Glasgow City Council has decided to use “sustainable” European beech instead of tropical merbau as flooring for the Kelvingrove Art Gallery and Museum, following earlier Greenpeace protests.

More than 100 activists invaded the gallery in September during floor installation work, claiming the merbau supplied by Junckers Ltd had come from endangered forests.

A city council spokesperson said: “Following consultation with various organisations, it has been agreed to change the timber used from a tropical hardwood to European beech. This is to minimise the risk of procuring unsustainable hardwood.”

Greenpeace said: “We feel it’s a positive step from Glasgow City Council to choose to move away from timber sourced from destructive logging in South-east Asia.”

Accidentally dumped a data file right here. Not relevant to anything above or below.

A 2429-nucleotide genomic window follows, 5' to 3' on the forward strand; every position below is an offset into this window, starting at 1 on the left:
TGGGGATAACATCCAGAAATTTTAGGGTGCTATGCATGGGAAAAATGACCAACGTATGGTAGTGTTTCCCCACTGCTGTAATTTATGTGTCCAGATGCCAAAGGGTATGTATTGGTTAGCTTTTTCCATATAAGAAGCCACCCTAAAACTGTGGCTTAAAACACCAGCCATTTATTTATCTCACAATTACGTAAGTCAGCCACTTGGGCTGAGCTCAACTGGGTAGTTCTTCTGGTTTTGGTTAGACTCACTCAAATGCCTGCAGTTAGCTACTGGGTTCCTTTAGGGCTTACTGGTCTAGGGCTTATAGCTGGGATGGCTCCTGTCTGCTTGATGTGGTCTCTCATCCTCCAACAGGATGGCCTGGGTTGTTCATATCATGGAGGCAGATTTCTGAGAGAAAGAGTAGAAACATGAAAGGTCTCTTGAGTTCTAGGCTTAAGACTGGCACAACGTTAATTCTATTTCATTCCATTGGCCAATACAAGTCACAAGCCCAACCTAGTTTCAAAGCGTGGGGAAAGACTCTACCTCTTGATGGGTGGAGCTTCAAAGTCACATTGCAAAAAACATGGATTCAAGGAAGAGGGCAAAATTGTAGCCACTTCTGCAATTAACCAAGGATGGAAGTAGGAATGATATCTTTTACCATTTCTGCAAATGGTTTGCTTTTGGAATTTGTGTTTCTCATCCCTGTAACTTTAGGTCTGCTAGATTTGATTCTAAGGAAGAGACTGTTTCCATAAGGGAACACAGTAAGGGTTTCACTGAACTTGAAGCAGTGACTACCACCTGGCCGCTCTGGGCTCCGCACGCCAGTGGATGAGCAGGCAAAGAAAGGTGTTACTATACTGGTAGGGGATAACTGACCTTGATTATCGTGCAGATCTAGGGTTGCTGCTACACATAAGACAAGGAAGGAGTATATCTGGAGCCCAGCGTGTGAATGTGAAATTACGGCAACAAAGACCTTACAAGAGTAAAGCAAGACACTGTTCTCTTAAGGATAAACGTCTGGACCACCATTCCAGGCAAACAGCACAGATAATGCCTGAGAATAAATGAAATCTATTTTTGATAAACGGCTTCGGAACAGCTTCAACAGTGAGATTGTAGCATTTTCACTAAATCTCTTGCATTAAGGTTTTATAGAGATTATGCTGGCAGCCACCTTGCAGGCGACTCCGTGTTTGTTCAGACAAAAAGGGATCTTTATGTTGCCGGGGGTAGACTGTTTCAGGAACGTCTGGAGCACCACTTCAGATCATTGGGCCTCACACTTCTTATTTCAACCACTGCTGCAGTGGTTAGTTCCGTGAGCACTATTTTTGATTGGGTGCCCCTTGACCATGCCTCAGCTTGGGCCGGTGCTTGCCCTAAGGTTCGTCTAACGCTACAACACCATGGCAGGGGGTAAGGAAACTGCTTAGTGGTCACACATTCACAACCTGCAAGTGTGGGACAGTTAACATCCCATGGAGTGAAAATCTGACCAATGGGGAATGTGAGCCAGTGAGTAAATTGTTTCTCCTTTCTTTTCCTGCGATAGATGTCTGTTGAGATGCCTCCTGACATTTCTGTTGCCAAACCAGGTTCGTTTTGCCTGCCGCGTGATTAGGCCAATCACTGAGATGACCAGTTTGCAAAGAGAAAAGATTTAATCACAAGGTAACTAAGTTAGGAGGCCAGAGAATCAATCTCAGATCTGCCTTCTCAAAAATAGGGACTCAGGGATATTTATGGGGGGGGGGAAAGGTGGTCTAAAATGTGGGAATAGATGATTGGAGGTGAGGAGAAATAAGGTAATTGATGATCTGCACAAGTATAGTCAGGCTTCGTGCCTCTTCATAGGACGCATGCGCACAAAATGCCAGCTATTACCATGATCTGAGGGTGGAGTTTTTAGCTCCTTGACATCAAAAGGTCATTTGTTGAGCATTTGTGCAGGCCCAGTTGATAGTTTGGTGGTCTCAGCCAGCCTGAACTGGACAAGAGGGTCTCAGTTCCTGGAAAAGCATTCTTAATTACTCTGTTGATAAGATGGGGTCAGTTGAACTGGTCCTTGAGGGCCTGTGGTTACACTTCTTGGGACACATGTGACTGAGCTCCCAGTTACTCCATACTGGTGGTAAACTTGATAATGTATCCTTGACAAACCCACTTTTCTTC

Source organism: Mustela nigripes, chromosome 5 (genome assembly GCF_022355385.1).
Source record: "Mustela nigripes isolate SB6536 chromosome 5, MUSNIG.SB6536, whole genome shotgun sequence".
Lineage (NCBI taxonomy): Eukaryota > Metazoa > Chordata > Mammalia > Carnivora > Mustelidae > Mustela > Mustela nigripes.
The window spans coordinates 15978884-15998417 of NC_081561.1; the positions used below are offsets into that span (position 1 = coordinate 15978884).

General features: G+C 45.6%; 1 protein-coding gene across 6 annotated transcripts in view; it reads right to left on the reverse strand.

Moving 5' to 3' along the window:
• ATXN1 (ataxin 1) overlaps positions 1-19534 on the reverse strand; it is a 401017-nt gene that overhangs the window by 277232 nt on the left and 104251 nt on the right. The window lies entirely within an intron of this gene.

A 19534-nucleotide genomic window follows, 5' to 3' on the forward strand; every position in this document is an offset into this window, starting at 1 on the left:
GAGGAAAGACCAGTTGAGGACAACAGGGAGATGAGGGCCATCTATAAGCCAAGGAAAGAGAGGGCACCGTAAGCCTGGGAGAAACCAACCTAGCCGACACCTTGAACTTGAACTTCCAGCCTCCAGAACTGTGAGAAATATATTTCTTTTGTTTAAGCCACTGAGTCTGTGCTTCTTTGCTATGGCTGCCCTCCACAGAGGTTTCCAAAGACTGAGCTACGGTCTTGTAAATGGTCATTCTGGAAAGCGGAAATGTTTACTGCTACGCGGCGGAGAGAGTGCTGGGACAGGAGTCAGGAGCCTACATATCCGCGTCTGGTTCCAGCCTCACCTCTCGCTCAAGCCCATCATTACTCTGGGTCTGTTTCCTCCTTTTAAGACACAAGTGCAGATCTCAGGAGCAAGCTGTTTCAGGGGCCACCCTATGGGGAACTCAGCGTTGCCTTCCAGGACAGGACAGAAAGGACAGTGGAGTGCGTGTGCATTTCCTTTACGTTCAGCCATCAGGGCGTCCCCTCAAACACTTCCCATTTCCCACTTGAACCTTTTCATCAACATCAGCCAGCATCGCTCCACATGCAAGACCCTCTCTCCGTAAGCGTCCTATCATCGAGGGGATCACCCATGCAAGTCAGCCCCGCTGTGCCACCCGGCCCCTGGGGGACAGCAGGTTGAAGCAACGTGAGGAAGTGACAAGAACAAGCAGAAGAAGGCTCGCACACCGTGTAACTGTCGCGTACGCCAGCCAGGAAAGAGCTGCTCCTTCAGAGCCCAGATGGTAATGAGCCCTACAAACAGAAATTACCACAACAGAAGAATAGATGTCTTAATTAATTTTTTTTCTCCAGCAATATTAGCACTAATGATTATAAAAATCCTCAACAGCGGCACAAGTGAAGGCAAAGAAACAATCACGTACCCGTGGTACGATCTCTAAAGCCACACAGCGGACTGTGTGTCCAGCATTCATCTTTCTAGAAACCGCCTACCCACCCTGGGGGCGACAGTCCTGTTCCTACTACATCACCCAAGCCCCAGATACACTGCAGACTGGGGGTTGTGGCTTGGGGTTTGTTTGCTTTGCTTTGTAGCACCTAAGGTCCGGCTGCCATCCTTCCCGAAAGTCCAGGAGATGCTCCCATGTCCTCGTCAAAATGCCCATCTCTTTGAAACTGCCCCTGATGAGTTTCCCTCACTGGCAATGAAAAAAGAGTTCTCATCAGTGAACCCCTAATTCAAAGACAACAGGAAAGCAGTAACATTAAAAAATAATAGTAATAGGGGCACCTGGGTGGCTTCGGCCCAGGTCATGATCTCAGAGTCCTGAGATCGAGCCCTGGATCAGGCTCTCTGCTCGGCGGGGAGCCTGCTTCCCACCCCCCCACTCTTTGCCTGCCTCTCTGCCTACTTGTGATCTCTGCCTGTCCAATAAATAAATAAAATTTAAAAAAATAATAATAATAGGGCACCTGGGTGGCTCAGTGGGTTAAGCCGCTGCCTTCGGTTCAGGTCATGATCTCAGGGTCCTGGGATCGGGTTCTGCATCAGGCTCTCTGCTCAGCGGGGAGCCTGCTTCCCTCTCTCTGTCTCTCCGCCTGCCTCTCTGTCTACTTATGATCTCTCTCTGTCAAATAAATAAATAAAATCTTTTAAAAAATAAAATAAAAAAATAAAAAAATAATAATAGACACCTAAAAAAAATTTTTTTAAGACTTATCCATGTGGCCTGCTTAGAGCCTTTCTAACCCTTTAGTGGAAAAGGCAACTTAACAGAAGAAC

The group originally decided to target the gallery after claiming documentation about the source of the wood did not exist. Junckers had denied the timber was illegal, saying it had been sourced and manufactured in accordance with all current guidelines, recommendations, legislation and certification.

The new floor is part of the gallery’s refurbishment, which is being partly funded by £13m National Lottery money.